create the common fund for all PACA trust creditors. Congress did. Congress established the
PACA trust for the benefit of all creditors in 1984 with the amendments to PACA which created
the PACA Trust.
Counsel for Muller Trading attempts to create the impression that but for its efforts the
PACA trust funds of Delta would have otherwise disappeared. The fact is lead counsel for
Muller Trading was racing to the courthouse and arrived just before two other creditors who
were also seeking to obtain PACA preliminary injunctions each to protect their own clients
interests.
The Court can take judicial notice of the filing dates of three U.S. District Court cases,
since then sent to this Court pursuant to Judge Rodriguezs Order [D.E. #28], Muller Trading
Company, Inc. v. Delta Produce, LP, Delta Produce Management LLC and Walter Jensen, 1:11-
cv-01114-SS, filed December 28, 2012; Rio Bravo Produce Ltd. Co., LLC v. Superior Tomato-
Avocado Ltd., Inc. et. al; 5:11-cv-01126-XR filed December 29, 2012 and Willson Davis
Company v. Superior Tomato-Avocado, Ltd., Inc. et al, 5:11-cv-01125-XR, all filed on the same
day and the case numbers of which are eleven digits apart. All of these creditors were seeking
TROs against Delta or Superior. What counsel for Muller Trading was seeking was to control
the claims procedure in these three cases. An e-mail dated December 29, 2011 from Muller
Tradings lead counsel attached hereto as Exhibit C reveals that he was aware of the pending of
the other actions. Certainly this e-mail is not consistent with the position that Muller Tradings
counsel is taking in its application for common fund fees.
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5

In any event, Muller Trading did not create a common fund for the benefit of all
creditors. In fact, its TRO sought only to protect its own interests. The TRO which was granted
sought only to obtain payment for Muller Trading; see Exhibit D (brief and Order). If Delta had
only paid Muller Trading, it would have been free to dissipate and Muller Trading cannot say
with credibility that it was seeking to protect all Delta or Superior creditors when it only sought
and obtained TRO relief for itself. Certainly Muller Trading was acting on behalf of its own
interests and not on behalf of all creditors.
At least three lawyers were seeking injunction relief against Delta and Superior. Exactly
five days later on January 3, 2012, Delta and Superior filed for Chapter 11 relief. No PACA
assets could be adjudicated after the Chapter 11 filing without court's approval. Any fees after
January 3, 2012 except for filing of a proof of claim, were not strictly necessary. PACA Counsel
requests the Court to bring Muller Tradings fees to $7,500.00.
III. CLAIM FOR ATTORNEYS FEE FILED BY CHRIS TILLMANN AND JAKE C.
BLANCHARD, COUNSEL FOR HARLLEE PACKING, INC.

Harllee Packing, Inc. claims filed in Superior Tomato-Avocado are approximately
$35,000.00 [D.E. #113] and its claims in Delta approximately $108,000.00 [D.E. #304]. Chris S.
Tillmanns rate of $410.00 an hour is excessive. The fee application reflects that Mr. Tillmanns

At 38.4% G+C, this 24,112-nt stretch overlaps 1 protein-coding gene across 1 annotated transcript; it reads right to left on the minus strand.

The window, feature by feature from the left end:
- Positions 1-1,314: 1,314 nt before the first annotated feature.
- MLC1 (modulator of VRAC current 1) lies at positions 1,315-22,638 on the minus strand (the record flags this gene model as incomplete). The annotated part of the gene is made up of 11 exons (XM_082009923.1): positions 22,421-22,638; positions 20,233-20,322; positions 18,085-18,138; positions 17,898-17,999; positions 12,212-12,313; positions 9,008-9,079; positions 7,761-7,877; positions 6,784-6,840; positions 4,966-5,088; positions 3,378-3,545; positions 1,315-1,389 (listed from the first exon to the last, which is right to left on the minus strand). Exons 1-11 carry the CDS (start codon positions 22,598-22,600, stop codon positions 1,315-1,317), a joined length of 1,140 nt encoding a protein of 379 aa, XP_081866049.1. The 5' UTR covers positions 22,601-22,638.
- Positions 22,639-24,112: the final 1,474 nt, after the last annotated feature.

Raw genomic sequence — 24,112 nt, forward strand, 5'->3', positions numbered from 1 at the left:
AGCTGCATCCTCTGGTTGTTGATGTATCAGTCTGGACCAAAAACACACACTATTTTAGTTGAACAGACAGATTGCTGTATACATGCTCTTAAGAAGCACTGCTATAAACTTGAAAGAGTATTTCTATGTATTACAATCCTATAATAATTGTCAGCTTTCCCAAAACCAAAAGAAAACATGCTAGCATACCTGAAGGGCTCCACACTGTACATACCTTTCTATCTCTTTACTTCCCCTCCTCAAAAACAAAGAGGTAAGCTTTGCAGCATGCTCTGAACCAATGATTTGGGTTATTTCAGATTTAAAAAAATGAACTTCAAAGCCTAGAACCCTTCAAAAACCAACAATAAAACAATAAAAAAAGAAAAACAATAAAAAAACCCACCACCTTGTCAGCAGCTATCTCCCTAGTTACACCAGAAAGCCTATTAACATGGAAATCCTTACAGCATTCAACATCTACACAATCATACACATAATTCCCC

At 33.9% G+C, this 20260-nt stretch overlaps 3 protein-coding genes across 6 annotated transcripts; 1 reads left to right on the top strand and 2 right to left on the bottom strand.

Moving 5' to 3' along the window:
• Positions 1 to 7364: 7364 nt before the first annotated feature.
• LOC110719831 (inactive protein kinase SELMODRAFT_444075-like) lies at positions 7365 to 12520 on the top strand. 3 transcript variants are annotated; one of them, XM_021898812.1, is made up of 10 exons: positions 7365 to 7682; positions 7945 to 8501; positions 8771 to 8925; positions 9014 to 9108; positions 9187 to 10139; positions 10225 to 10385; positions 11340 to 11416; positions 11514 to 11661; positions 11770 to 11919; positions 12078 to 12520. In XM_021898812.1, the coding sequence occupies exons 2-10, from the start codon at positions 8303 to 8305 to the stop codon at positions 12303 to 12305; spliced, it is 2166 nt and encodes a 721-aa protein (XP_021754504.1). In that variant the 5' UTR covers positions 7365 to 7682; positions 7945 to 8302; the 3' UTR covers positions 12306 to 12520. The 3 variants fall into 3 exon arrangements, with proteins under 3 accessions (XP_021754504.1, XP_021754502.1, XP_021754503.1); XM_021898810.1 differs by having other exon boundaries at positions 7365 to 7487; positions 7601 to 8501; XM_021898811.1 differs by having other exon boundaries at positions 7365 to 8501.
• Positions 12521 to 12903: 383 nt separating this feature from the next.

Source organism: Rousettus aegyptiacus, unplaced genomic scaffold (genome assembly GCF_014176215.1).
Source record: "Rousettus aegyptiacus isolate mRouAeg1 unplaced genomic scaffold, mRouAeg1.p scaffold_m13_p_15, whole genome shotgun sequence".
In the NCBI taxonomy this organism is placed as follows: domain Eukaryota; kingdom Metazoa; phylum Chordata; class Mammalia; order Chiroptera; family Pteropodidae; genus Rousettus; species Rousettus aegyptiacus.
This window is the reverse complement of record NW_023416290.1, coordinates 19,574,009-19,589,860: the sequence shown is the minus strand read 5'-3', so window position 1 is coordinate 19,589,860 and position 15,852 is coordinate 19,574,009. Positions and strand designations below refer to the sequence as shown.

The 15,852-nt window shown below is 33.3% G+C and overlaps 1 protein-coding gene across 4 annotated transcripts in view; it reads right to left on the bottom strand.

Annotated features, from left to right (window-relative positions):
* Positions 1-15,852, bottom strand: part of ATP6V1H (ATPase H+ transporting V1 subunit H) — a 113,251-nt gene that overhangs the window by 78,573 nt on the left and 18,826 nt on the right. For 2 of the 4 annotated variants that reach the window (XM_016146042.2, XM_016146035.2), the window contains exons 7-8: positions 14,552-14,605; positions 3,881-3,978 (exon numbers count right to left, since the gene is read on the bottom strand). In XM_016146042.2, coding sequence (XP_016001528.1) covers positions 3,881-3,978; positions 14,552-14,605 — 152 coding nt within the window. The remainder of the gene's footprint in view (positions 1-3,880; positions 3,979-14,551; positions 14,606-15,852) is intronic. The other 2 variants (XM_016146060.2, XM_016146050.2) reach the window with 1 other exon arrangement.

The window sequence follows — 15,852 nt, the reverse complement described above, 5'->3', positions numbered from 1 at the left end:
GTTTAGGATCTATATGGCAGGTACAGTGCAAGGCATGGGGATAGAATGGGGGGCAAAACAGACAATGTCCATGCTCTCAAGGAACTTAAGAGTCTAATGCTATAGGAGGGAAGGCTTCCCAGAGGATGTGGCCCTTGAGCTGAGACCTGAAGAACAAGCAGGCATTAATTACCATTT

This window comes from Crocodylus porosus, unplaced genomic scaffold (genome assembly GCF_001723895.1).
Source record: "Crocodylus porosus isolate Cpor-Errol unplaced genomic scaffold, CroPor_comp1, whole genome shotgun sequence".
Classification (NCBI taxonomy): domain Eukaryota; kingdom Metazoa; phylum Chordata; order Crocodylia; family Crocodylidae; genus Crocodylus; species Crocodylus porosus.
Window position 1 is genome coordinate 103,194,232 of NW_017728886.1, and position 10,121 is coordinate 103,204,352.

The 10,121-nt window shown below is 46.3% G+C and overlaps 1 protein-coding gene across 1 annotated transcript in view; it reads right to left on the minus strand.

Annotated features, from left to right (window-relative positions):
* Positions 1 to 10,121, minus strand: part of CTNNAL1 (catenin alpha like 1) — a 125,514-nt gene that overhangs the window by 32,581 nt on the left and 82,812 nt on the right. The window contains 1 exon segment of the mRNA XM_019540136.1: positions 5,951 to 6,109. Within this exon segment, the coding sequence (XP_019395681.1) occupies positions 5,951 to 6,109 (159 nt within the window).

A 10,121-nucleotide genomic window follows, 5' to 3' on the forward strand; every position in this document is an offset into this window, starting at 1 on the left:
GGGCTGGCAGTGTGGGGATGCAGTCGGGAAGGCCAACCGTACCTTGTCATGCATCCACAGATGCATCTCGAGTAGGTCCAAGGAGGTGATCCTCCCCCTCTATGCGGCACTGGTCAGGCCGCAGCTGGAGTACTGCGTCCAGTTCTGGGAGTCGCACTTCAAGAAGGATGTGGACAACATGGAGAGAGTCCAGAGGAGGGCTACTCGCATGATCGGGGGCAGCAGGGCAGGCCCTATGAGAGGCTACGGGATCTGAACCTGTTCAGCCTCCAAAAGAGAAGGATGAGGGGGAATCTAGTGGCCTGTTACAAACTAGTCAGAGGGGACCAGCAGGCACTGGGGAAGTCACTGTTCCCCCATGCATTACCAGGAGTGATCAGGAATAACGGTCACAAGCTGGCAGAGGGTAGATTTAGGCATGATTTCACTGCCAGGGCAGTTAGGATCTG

rate is $410.00 an hour and Mr. John D. Emmanuels rate at $460.00 an hour. Although we are
informed that Mr. Tillmanns was admitted to the bar in 1984, we are told nothing about Mr.
Tillmanns experience in PACA matters. A Westlaw search of reported PACA cases does not
turn up any reported case with either Mr. Tillmanns or Mr. Emmanuels names. Based on rates
for experienced PACA counsel being at $350.00 to $356.00 an hour, as noted in the objections to
the Muller Tradings claim above, PACA Counsel believes Mr. Tillmanns and Mr. Emmanuels
rates should be reduced to $300.00 an hour.
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6

With these rate reductions, PACA Counsel has no further objections to the fee application
filed by Harllee Packing, Inc.
IV. CLAIM FOR ATTORNEYS FEES UNDER PACA FILED BY THE LAW FIRMS OF
McCARRON AND DIESS AND BY CURL & STAHL, P.C., COUNSEL FOR
COOSEMANS HOUSTON, EAGLE EYE PRODUCE, MECCA FAMILY FARMS,
INC., AND TEXAS SWEET POTATO.

PACA Counsel has no objection to these fee applications.

V. CLAIM FOR ATTORNEYS FEES FILED BY RYNN & JANOWSKI, LLP AND BY
CURL & STAHL COUNSEL FOR CREDITORS UESUGI FARMS, INC., WILSON
PRODUCE, LLC.

PACA Counsel has no objection to fee applications filed by Rynn & Janowski, LLP.
[D.E. #306, Delta case, and D.E. #115, Superior case].
VI. MOTION FOR ATTORNEYS FEES FILED BY ROBERT E. GOLDMAN, COUNSEL
FOR CREDITOR LONDON FRUIT, INC., AND TRIPLEH PRODUCE, LLC.

PACA Counsels has a particular objection to the fee application of Robert E. Goldman.
While total fees charged by Mr. Goldman are extremely reasonable, at less than $18,000 [D.E.
#307, Delta case, D.E. #116, Superior case] and Mr. Goldmans rate of $325.00 an hour is quite
modest, the fee application does not reflect the largest claim of Mr. Goldmans group, Willson
Davis, Inc. has no contractual attorneys fee clause and therefore this creditor has no fee claim in
the cases. The Court should consider some apportionment of Mr. Goldmans claimants who are
eligible for fees and those that are not. However, given Mr. Goldmans extensive involvement in
the drafting of the claims procedure order, some fees are appropriate.
VII. FEE APPLICATION OF LOUIS T. ROSENBERG, COUNSEL FOR CREDITOR I
KUNIK COMPANY, INC. AND RIO BRAVO PRODUCE LTD., LLC.

PACA Counsel has no objections to Mr. Rosenberg per hours rates charged.
VIII. APPLICATION FOR CONTRACTUALLY DUE ATTORNEYS FEES AND COSTS
IN PACA CLAIM BY KEVIN P. KELLEY, COUNSEL FOR CREDITOR I KUNIK
COMPANY, INC.
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7

PACA Counsel has no objection as to Mr. Kelleys fee application on behalf of I Kunik
Company, Inc.